Not everyone needs imaging software as I have mentioned above.  A lot of people could get by with just backing up their important data on an external HDD or USB thumb drive.  Since thumb drives are cheap, I would keep a duplicate copy on another thumb drive to safeguard from a corrupt USB backup.  But, if you do this method and you lose a HDD you will have to completely reinstall Windows and your Programs. Having an image backup allows you to just throw in a new HDD or SSD and image it with your backup image.

Dave: I like Microsoft’s SyncToy. Whether you’re backing up to a Network Attached Storage device or a second hard drive in your computer, SyncToy can be configured to mirror your main folders and duplicate them on the backup drive. You can even set it up so if you accidentally delete something from the main drive, it will remain on the backup drive. Here is a brief tutorial on how to setup SyncToy in Windows.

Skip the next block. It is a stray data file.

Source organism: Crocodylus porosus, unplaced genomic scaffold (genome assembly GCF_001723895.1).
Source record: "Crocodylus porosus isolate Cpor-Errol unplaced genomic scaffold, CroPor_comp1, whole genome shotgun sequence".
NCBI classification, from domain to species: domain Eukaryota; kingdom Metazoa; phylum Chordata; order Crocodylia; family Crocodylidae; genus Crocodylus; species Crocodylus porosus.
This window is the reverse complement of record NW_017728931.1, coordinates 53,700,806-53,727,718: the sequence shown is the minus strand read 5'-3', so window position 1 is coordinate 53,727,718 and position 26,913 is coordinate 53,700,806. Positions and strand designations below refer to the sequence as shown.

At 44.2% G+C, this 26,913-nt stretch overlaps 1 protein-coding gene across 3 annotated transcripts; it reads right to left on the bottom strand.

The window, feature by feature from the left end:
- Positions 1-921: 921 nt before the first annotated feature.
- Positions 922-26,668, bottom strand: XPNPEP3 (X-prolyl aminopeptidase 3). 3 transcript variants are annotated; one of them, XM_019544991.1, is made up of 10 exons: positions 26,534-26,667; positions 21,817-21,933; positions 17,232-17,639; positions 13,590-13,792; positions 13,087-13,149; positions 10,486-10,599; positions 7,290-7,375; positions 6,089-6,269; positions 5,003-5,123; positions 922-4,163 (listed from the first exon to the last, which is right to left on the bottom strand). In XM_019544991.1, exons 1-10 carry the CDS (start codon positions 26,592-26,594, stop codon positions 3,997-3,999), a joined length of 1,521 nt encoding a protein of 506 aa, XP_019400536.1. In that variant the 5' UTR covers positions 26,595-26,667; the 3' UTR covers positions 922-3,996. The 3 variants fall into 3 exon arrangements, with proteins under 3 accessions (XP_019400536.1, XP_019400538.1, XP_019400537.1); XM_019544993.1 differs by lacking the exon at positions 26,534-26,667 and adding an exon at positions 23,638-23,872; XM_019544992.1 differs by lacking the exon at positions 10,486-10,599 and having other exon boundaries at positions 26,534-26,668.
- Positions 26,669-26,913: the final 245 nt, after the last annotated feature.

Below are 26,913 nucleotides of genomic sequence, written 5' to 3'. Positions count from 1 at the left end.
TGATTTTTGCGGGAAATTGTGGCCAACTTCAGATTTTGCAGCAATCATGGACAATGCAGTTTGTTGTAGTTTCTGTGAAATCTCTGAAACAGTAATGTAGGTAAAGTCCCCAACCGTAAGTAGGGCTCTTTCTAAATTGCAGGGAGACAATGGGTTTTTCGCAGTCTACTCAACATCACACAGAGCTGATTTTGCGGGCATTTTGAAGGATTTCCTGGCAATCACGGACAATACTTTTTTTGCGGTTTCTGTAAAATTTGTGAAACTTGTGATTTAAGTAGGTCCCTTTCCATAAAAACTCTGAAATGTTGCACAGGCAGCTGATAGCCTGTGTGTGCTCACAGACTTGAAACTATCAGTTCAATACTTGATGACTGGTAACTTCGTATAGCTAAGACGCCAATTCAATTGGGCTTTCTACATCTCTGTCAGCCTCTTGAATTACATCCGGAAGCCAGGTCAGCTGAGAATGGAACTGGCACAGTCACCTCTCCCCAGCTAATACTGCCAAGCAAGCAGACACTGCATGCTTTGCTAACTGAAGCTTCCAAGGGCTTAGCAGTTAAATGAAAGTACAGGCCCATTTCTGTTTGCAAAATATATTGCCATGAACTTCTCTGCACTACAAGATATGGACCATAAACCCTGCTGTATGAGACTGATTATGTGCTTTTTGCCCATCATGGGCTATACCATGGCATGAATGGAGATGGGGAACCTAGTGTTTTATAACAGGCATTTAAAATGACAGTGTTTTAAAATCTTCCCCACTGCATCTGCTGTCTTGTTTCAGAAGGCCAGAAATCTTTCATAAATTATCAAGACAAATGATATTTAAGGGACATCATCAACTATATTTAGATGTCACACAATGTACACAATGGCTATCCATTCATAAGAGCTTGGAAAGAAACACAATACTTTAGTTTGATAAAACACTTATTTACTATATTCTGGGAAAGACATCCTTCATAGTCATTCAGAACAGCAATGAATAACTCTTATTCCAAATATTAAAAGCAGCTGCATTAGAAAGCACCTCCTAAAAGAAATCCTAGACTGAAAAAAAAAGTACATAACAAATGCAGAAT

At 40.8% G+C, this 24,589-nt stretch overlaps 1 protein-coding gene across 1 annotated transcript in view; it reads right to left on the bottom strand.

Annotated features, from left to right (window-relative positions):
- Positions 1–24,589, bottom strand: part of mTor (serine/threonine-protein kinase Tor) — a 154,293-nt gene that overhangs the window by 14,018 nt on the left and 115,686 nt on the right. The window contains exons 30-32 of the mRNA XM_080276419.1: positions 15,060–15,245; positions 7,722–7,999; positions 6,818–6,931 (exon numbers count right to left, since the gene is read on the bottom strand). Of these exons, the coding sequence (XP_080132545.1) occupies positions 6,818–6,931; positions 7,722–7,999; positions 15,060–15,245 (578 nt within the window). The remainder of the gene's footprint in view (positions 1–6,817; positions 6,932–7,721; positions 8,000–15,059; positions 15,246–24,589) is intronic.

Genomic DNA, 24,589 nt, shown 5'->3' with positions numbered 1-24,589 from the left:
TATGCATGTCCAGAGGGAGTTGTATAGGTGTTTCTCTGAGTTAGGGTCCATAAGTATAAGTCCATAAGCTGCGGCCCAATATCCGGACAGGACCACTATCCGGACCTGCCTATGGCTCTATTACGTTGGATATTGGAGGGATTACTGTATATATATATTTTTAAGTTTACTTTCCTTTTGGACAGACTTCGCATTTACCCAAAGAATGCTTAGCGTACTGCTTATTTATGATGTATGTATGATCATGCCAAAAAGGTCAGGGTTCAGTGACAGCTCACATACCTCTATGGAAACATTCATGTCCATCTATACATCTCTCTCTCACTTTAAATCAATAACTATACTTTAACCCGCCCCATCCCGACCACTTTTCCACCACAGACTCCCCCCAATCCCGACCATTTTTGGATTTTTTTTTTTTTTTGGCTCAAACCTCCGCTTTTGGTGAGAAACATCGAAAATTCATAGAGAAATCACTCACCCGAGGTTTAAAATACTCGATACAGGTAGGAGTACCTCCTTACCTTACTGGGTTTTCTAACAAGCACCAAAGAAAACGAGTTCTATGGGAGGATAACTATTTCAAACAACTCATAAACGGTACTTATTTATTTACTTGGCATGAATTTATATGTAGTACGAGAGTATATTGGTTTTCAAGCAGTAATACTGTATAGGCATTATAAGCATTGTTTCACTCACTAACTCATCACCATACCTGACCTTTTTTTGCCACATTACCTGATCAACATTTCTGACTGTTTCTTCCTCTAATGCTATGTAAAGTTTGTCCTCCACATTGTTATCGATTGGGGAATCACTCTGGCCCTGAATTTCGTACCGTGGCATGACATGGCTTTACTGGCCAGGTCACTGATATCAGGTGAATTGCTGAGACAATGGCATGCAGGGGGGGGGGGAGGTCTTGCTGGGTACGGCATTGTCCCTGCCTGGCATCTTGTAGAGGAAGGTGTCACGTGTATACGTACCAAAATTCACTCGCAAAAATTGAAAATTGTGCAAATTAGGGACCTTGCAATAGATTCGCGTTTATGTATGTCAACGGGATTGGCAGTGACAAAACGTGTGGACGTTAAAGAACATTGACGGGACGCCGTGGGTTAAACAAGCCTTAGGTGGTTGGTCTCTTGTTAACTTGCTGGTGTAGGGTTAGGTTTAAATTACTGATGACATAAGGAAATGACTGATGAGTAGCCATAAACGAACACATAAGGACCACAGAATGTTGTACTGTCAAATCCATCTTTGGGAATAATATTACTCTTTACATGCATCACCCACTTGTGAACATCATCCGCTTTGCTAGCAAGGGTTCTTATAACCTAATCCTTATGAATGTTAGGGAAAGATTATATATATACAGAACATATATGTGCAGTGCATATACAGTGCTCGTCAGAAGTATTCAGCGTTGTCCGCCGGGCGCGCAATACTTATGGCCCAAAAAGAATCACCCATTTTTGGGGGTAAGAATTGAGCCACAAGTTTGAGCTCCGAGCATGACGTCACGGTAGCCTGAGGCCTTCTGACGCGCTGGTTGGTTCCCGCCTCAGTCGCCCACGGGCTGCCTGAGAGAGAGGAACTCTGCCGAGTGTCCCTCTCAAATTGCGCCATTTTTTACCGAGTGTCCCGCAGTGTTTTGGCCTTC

PCS: Depends, I get plenty of users who don’t store any pictures or anything of need on their machines.  It’s all in ICloud and on the phones/tablets.  Even Steam makes it easy for straight games, don’t need anything anymore.  Everything comes from the cloud and is saved there, just load up Steam on a new machine or install, download your games and your good to go.  So not everyone really needs a backup, or needs to backup.  If you store vital documents or personal/family photos etc stuff you can’t replace that isn’t in the cloud, then you should have a good backup plan.